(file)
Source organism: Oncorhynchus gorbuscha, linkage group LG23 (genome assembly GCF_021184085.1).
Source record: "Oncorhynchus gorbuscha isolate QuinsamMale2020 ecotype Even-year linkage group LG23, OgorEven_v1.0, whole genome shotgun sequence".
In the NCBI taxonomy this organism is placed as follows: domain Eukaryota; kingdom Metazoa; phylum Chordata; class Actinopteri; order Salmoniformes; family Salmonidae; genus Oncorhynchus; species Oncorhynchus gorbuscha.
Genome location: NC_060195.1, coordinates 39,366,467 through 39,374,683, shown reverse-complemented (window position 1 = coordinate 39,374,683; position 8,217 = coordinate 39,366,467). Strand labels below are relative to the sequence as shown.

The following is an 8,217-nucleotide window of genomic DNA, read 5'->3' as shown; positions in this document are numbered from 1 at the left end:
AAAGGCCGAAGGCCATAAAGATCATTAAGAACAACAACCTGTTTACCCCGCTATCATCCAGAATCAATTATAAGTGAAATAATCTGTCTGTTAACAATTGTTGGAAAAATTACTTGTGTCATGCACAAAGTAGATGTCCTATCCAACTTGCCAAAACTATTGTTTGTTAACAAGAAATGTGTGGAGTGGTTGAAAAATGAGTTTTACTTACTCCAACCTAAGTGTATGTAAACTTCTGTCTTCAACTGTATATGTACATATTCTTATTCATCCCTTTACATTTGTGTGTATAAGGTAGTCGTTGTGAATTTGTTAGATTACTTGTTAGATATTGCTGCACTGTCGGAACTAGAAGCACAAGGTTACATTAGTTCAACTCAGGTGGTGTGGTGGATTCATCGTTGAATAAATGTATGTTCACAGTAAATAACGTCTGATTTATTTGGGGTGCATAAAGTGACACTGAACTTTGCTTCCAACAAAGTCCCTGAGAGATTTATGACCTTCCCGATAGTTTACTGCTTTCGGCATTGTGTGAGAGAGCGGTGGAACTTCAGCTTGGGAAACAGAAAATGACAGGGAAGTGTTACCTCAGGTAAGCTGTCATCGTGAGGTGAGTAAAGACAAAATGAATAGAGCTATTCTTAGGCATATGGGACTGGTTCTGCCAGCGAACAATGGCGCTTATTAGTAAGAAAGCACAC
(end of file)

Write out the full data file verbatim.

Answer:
Source organism: Oncorhynchus gorbuscha, linkage group LG23 (genome assembly GCF_021184085.1).
Source record: "Oncorhynchus gorbuscha isolate QuinsamMale2020 ecotype Even-year linkage group LG23, OgorEven_v1.0, whole genome shotgun sequence".
In the NCBI taxonomy this organism is placed as follows: domain Eukaryota; kingdom Metazoa; phylum Chordata; class Actinopteri; order Salmoniformes; family Salmonidae; genus Oncorhynchus; species Oncorhynchus gorbuscha.
Genome location: NC_060195.1, coordinates 39,366,467 through 39,374,683, shown reverse-complemented (window position 1 = coordinate 39,374,683; position 8,217 = coordinate 39,366,467). Strand labels below are relative to the sequence as shown.

The following is an 8,217-nucleotide window of genomic DNA, read 5'->3' as shown; positions in this document are numbered from 1 at the left end:
AAAGGCCGAAGGCCATAAAGATCATTAAGAACAACAACCTGTTTACCCCGCTATCATCCAGAATCAATTATAAGTGAAATAATCTGTCTGTTAACAATTGTTGGAAAAATTACTTGTGTCATGCACAAAGTAGATGTCCTATCCAACTTGCCAAAACTATTGTTTGTTAACAAGAAATGTGTGGAGTGGTTGAAAAATGAGTTTTACTTACTCCAACCTAAGTGTATGTAAACTTCTGTCTTCAACTGTATATGTACATATTCTTATTCATCCCTTTACATTTGTGTGTATAAGGTAGTCGTTGTGAATTTGTTAGATTACTTGTTAGATATTGCTGCACTGTCGGAACTAGAAGCACAAGGTTACATTAGTTCAACTCAGGTGGTGTGGTGGATTCATCGTTGAATAAATGTATGTTCACAGTAAATAACGTCTGATTTATTTGGGGTGCATAAAGTGACACTGAACTTTGCTTCCAACAAAGTCCCTGAGAGATTTATGACCTTCCCGATAGTTTACTGCTTTCGGCATTGTGTGAGAGAGCGGTGGAACTTCAGCTTGGGAAACAGAAAATGACAGGGAAGTGTTACCTCAGGTAAGCTGTCATCGTGAGGTGAGTAAAGACAAAATGAATAGAGCTATTCTTAGGCATATGGGACTGGTTCTGCCAGCGAACAATGGCGCTTATTAGTAAGAAAGCACAC